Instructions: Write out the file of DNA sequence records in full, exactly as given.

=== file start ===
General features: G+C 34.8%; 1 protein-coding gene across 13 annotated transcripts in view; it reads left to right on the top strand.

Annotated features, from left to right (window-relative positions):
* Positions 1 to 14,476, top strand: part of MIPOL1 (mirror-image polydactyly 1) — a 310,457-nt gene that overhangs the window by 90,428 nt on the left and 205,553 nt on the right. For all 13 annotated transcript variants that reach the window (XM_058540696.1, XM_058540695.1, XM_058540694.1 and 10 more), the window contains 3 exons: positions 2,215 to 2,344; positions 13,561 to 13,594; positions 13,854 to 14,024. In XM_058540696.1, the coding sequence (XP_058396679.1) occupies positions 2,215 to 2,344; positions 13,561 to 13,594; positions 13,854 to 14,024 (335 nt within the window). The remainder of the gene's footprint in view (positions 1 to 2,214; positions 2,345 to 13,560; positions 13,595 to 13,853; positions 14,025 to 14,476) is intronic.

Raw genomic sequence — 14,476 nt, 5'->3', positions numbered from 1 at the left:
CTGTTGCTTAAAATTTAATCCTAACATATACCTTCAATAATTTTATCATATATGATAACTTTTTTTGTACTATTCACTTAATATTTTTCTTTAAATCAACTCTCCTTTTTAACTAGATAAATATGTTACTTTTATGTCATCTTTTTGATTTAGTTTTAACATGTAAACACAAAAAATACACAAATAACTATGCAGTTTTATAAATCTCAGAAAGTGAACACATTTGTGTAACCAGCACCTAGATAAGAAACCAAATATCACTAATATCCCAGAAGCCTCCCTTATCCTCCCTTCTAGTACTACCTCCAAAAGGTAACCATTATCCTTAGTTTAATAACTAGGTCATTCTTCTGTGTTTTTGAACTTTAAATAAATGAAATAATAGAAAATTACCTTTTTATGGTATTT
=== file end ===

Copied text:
General features: G+C 34.8%; 1 protein-coding gene across 13 annotated transcripts in view; it reads left to right on the top strand.

Annotated features, from left to right (window-relative positions):
* Positions 1 to 14,476, top strand: part of MIPOL1 (mirror-image polydactyly 1) — a 310,457-nt gene that overhangs the window by 90,428 nt on the left and 205,553 nt on the right. For all 13 annotated transcript variants that reach the window (XM_058540696.1, XM_058540695.1, XM_058540694.1 and 10 more), the window contains 3 exons: positions 2,215 to 2,344; positions 13,561 to 13,594; positions 13,854 to 14,024. In XM_058540696.1, the coding sequence (XP_058396679.1) occupies positions 2,215 to 2,344; positions 13,561 to 13,594; positions 13,854 to 14,024 (335 nt within the window). The remainder of the gene's footprint in view (positions 1 to 2,214; positions 2,345 to 13,560; positions 13,595 to 13,853; positions 14,025 to 14,476) is intronic.

Raw genomic sequence — 14,476 nt, 5'->3', positions numbered from 1 at the left:
CTGTTGCTTAAAATTTAATCCTAACATATACCTTCAATAATTTTATCATATATGATAACTTTTTTTGTACTATTCACTTAATATTTTTCTTTAAATCAACTCTCCTTTTTAACTAGATAAATATGTTACTTTTATGTCATCTTTTTGATTTAGTTTTAACATGTAAACACAAAAAATACACAAATAACTATGCAGTTTTATAAATCTCAGAAAGTGAACACATTTGTGTAACCAGCACCTAGATAAGAAACCAAATATCACTAATATCCCAGAAGCCTCCCTTATCCTCCCTTCTAGTACTACCTCCAAAAGGTAACCATTATCCTTAGTTTAATAACTAGGTCATTCTTCTGTGTTTTTGAACTTTAAATAAATGAAATAATAGAAAATTACCTTTTTATGGTATTT